US lets Israel into Visa Waiver Program, easing travel for Israeli citizens


WASHINGTON ((JEWISH REVIEW)) — As of November, Israelis will be able to enter the United States without a visa, a major change that Israel has long sought and that will ease travel for hundreds of thousands of its citizens.

Israel’s entry into the Visa Waiver Program, which now includes 41 countries, means that Israelis traveling to the United States will no longer have to go through a months-long visa application process that carried the threat of denial. It also means that Palestinian-Americans living in the West Bank and Gaza will be able to enter Israel after completing a form and a short waiting period. Israel’s restrictions on Palestinian travel were one barrier to its joining the Visa Waiver Program earlier.

Alejandro Mayorkas, the U.S. homeland security secretary, announced on Wednesday morning that that Israel had successfully passed a three-month test of its commitment to treat Palestinian-Americans equally. As part of the program’s reciprocity requirement, The United States mandates that countries in the program allow U.S. citizens to enter without restrictions.

“In advance of this designation, Israel made updates to its entry policies to meet the VWP requirement to extend reciprocal privileges to all U.S. citizens without regard to national origin, religion, or ethnicity,” Mayorkas said.

Israeli ambassador Michael Herzog thanked Mayorkas and Secretary of State Antony Blinken for facilitating Israel’s entry into the program.

“Our people-to-people ties, which are the backbone of our special relationship, will only grow stronger,” Herzog said on X, the platform formerly known as Twitter. “Israelis and Americans will be able to more freely travel between our two countries, interacting and connecting on a personal and professional level.”

Under the program, citizens of member countries simply have to check via U.S. Customs and Border Protection whether they are eligible to travel visa free. Once they get the OK, they may travel to the United States for up to 90 days at a time over a period of two years.

“I fundamentally believe it’s like a win-win-win,” said Scott Lasensky, a former U.S. diplomat who now teaches U.S.-Israel relations at the University of Maryland, and who lobbied for years for Israel’s entry.

“Israelis from all walks of life, who see the United States as a comfortable welcoming place for whom it’s very difficult to travel to the U.S., it’s a huge win for them,” he said. “It’s a big win for Arab Americans. I don’t expect them to celebrate within the broader context of occupation and a very, very, very difficult and stagnant peace process. But it’s a concrete win, in day-to-day terms, for large populations of Arab, Palestinian, Muslim Americans who have challenges traveling to and through Israel.”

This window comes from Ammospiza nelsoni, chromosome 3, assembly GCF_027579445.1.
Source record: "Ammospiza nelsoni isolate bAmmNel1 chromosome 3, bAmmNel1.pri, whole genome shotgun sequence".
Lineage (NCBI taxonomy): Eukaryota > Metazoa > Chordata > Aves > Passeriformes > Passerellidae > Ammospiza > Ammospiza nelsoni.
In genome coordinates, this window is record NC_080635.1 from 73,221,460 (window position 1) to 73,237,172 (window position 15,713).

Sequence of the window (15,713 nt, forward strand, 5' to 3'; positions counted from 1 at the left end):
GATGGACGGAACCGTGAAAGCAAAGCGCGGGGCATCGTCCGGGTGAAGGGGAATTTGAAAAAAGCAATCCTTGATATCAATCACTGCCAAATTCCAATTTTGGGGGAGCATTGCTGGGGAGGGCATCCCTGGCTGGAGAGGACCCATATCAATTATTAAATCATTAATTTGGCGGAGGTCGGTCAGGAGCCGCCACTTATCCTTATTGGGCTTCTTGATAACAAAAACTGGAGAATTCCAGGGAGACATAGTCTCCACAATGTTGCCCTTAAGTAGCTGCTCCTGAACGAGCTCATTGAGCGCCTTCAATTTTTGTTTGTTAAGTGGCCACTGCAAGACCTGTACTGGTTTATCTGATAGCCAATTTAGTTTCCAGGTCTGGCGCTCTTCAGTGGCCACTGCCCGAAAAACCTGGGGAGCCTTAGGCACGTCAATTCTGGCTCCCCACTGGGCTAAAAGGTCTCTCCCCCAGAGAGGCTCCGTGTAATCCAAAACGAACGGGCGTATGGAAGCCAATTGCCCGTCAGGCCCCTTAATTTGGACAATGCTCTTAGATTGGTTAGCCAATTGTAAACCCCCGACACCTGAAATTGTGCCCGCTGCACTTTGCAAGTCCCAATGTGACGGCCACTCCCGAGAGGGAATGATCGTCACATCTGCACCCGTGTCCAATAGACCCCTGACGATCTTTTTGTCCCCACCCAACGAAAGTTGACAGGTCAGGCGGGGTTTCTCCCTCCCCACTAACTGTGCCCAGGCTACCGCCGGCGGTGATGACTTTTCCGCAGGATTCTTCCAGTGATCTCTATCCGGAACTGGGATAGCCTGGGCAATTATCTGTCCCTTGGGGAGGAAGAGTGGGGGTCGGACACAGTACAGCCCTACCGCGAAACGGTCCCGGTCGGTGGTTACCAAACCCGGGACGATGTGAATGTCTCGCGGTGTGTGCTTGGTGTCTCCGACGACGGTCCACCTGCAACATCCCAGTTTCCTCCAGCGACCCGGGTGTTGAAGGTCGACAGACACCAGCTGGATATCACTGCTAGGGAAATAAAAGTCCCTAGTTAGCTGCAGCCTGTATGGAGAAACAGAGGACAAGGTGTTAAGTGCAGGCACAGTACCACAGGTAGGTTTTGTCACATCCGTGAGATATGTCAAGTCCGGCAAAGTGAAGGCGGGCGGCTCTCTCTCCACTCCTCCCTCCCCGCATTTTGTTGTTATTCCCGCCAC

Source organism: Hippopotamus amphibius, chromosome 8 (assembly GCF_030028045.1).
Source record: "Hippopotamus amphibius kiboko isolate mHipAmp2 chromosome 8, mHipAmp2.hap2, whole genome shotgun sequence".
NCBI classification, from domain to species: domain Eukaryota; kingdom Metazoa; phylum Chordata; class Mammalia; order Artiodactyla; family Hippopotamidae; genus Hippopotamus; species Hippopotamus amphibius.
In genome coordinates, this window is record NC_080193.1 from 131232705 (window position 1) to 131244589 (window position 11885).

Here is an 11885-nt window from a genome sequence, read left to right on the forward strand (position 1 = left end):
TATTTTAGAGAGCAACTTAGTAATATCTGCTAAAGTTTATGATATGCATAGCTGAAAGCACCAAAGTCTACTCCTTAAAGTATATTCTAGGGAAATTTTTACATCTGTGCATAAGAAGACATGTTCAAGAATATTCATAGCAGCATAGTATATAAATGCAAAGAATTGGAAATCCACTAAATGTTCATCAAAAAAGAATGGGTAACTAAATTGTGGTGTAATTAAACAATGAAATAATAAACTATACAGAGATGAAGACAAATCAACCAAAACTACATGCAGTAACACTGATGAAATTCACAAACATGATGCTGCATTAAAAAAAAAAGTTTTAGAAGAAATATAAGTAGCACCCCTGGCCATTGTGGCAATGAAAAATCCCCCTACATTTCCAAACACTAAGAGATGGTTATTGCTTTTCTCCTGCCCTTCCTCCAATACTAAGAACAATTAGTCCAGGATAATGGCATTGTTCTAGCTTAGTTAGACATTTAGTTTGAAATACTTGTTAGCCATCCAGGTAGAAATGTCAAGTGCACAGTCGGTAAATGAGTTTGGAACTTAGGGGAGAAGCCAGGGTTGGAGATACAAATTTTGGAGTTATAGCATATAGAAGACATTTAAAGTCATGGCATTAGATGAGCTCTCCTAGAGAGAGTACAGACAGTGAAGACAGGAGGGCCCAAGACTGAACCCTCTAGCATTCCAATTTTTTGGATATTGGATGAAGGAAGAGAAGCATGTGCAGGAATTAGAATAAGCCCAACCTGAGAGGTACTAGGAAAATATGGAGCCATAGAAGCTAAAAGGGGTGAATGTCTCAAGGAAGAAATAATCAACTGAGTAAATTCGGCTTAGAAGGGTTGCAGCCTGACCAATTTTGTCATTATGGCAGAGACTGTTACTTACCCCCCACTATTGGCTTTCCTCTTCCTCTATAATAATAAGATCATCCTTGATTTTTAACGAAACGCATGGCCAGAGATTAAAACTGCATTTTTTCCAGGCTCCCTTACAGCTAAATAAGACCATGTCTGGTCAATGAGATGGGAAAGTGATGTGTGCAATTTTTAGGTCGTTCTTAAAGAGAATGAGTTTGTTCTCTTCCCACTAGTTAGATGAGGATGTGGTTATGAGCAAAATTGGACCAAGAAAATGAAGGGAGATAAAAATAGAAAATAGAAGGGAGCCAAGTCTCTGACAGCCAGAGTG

Israel’s membership in the program will take effect at the end of November, but its remaining in the program is not guaranteed. Mayorkas indicated in his statement that the United States will continue to monitor Israel’s compliance with its requirements, including equal treatment of Palestinian Americans.

“As is the process with all VWP countries, the U.S. Government will continue to engage with the Government of Israel while monitoring its continued implementation of all program requirements, including the reciprocity commitments it made to the United States on July 19, 2023,” Mayorkas said. Two decades ago, the United States removed Argentina and Uruguay from the program because their faltering economies led to a surge of their citizens overstaying U.S. visas.

How the United States judges Israel’s meeting of the reciprocity requirement is not clear; the memorandum of understanding the sides signed in July has not been made public, although versions have been leaked.

Another requirement for entry into the program is a visa refusal rate of no more than 3%, a threshold Israel met recently. Lower rates of travel during the pandemic may have enabled Israel to meet that requirement. A third requirement for entry into the program is intelligence-sharing standards, which Israel has in recent years made accommodations to meet.

Israel has sought entry into the program for decades, but has faced resistance for not meeting two key requirements: reciprocity and the visa refusal rate. President Joe Biden launched a cross-departmental effort to bring Israel into the program after he met in August 2021 with then-Prime Minister Naftali Bennett.

Arab-American groups tracking the program say Israel continues to discriminate against Arab Americans entering the country. The American-Arab Anti-Discrimination Committee on Tuesday filed a lawsuit to stop Israel’s entry into the program. In a press release, the group listed “the continued discrimination against Palestinian Americans from Gaza, the restrictions on how Palestinian Americans can cross checkpoints into the Occupied West Bank, the inability of Palestinian Americans to rent cars, and the invasive and inhumane treatment of Palestinian Americans when they try to return to the U.S.”

The agreement reportedly carves out an exception for U.S. citizens living in the Gaza Strip, only slightly easing the cumbersome requirements they must meet to travel through Israel to Ben Gurion Airport.

Pro-Palestinian groups say it will be difficult to dislodge Israel from the program once it is in, considering the vast amount of support that pro-Israel groups have garnered to get the country into the program. In June, 65  senators across both parties urged the Biden administration to bring Israel into the program. A small minority of Democrats have urged the Biden administration to toughen the reciprocity requirements before allowing Israel in.